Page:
In virtually any kitchen today, cooks need to possess a broad repertoire of vegetarian dishes for themselves or their guests—for health, theological, philosophical, or other reasons. In Olive Trees and Honey, eminent Jewish cooking expert Gil Marks presents a magnificent treasury of meatless fare suitable for any table: 300 simple, enticing recipes that accentuate signature flavors of time-honored dishes. The classics here—soups, salads, pastas, legumes, vegetable stews, egg dishes, and more—represent every part of the menu from an expansive global palette.

From savory pastries like Syrian Miniature Lentil Pizzas to hearty entrées such as Moroccan Mashed Potato Casserole, nourishing Romanian vegetable stews to wholesome legume dishes like Tunisian Chickpeas with Greens, Marks brings the world of Jewish vegetarian cooking to the home kitchen. For those observing kosher laws, each recipe is labeled as Dairy or Pareve. Many recipes include tips and variations for years of fresh, inventive meals.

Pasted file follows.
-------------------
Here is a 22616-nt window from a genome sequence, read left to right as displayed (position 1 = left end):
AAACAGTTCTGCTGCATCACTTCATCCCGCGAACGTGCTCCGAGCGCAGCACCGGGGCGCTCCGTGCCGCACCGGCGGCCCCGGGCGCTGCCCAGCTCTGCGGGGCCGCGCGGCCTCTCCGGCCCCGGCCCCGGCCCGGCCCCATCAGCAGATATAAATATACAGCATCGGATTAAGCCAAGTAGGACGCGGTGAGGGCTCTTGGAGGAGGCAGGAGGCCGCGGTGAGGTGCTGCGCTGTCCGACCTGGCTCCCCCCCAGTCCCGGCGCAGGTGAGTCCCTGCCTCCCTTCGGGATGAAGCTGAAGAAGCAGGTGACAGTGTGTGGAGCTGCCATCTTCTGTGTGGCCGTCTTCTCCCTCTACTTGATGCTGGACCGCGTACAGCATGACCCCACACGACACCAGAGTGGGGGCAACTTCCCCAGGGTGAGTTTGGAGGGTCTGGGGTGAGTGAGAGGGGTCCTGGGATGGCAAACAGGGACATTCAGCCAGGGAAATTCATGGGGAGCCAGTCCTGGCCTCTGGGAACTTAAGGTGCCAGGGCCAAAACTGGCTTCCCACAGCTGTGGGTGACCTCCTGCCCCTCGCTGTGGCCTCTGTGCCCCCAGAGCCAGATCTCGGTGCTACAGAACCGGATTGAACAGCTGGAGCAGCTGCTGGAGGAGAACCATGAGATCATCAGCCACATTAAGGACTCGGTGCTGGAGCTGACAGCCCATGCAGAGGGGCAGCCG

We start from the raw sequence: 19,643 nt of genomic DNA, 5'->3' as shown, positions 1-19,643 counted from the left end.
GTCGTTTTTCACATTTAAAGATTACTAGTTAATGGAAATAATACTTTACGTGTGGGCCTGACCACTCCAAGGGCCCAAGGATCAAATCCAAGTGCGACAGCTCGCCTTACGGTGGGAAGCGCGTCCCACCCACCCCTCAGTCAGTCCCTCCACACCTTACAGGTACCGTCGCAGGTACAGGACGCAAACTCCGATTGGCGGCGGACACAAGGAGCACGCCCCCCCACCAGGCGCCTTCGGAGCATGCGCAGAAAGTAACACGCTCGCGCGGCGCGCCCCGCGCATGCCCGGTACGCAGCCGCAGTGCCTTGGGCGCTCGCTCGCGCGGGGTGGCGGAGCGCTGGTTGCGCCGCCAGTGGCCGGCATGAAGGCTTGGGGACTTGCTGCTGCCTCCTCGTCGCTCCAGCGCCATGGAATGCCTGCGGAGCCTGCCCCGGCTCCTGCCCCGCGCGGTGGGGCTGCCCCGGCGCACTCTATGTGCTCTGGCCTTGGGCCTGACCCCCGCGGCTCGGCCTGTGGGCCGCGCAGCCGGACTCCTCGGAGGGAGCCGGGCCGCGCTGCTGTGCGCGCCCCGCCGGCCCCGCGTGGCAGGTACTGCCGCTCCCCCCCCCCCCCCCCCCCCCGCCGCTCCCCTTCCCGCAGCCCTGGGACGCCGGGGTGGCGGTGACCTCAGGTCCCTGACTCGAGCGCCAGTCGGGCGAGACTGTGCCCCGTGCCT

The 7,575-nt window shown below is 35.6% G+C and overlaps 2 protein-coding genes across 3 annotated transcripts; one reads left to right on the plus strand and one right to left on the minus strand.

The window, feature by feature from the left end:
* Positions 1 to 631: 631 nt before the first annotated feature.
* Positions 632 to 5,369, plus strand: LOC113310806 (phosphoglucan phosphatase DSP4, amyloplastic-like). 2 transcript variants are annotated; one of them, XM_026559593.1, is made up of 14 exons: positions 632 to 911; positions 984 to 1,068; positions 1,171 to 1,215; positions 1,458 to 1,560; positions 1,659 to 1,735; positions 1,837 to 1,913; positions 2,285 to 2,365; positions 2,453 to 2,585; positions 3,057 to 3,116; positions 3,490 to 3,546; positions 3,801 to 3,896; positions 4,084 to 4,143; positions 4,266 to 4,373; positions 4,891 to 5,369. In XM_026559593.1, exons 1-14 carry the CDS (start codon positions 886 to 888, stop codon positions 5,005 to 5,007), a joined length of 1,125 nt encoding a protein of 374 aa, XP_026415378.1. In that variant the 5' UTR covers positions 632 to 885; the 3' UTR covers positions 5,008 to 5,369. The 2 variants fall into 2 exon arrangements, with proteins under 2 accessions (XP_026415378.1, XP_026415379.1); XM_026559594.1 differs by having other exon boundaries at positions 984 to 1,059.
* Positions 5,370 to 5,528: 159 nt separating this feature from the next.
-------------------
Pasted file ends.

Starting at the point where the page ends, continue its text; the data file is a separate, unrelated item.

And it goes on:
Through brief chronicles of the Jewish diaspora's vegetarian legacy in diverse corners of the world and sidebars woven throughout the book, Marks sheds light on the origins and evolution of cuisines and dishes—and of the communities that created them. There are chapters on suitable recipes for key Jewish holidays and on essential ingredients and seasonings. Maps in each chapter chart the paths of several unique gustatory traditions through history.

Perfect for the vegetarian kitchen or as a complement to meat-based menus, the exquisite dishes in these pages will enrich any diet and bring warmth to any table. At once a practical guide to Jewish vegetarian cooking and an illuminating portrait of its journey across continents and centuries, Olive Trees and Honey is a celebration of this enduring global mosaic.